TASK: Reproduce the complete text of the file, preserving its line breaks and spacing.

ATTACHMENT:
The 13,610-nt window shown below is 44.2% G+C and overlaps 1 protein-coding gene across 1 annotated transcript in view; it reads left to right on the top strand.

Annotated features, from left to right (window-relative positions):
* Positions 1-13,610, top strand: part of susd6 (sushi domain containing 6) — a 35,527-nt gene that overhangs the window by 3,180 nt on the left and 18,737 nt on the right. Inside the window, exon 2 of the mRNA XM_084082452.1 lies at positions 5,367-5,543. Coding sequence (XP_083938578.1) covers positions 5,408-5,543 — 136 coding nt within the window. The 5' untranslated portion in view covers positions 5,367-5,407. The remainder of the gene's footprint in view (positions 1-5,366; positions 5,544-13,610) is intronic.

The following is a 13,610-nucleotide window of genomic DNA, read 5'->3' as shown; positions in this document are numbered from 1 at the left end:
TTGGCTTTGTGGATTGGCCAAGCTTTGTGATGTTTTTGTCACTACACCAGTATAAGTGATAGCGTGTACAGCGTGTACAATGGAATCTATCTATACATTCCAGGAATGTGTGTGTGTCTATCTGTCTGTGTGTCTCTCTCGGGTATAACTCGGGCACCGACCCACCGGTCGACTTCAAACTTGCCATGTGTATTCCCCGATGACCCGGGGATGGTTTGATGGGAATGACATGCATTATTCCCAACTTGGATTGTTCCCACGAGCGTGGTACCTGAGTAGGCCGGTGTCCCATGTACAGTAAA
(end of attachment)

The 13,610-nt window shown below is 44.2% G+C and overlaps 1 protein-coding gene across 1 annotated transcript in view; it reads left to right on the top strand.

Annotated features, from left to right (window-relative positions):
* Positions 1-13,610, top strand: part of susd6 (sushi domain containing 6) — a 35,527-nt gene that overhangs the window by 3,180 nt on the left and 18,737 nt on the right. Inside the window, exon 2 of the mRNA XM_084082452.1 lies at positions 5,367-5,543. Coding sequence (XP_083938578.1) covers positions 5,408-5,543 — 136 coding nt within the window. The 5' untranslated portion in view covers positions 5,367-5,407. The remainder of the gene's footprint in view (positions 1-5,366; positions 5,544-13,610) is intronic.

The following is a 13,610-nucleotide window of genomic DNA, read 5'->3' as shown; positions in this document are numbered from 1 at the left end:
TTGGCTTTGTGGATTGGCCAAGCTTTGTGATGTTTTTGTCACTACACCAGTATAAGTGATAGCGTGTACAGCGTGTACAATGGAATCTATCTATACATTCCAGGAATGTGTGTGTGTCTATCTGTCTGTGTGTCTCTCTCGGGTATAACTCGGGCACCGACCCACCGGTCGACTTCAAACTTGCCATGTGTATTCCCCGATGACCCGGGGATGGTTTGATGGGAATGACATGCATTATTCCCAACTTGGATTGTTCCCACGAGCGTGGTACCTGAGTAGGCCGGTGTCCCATGTACAGTAAA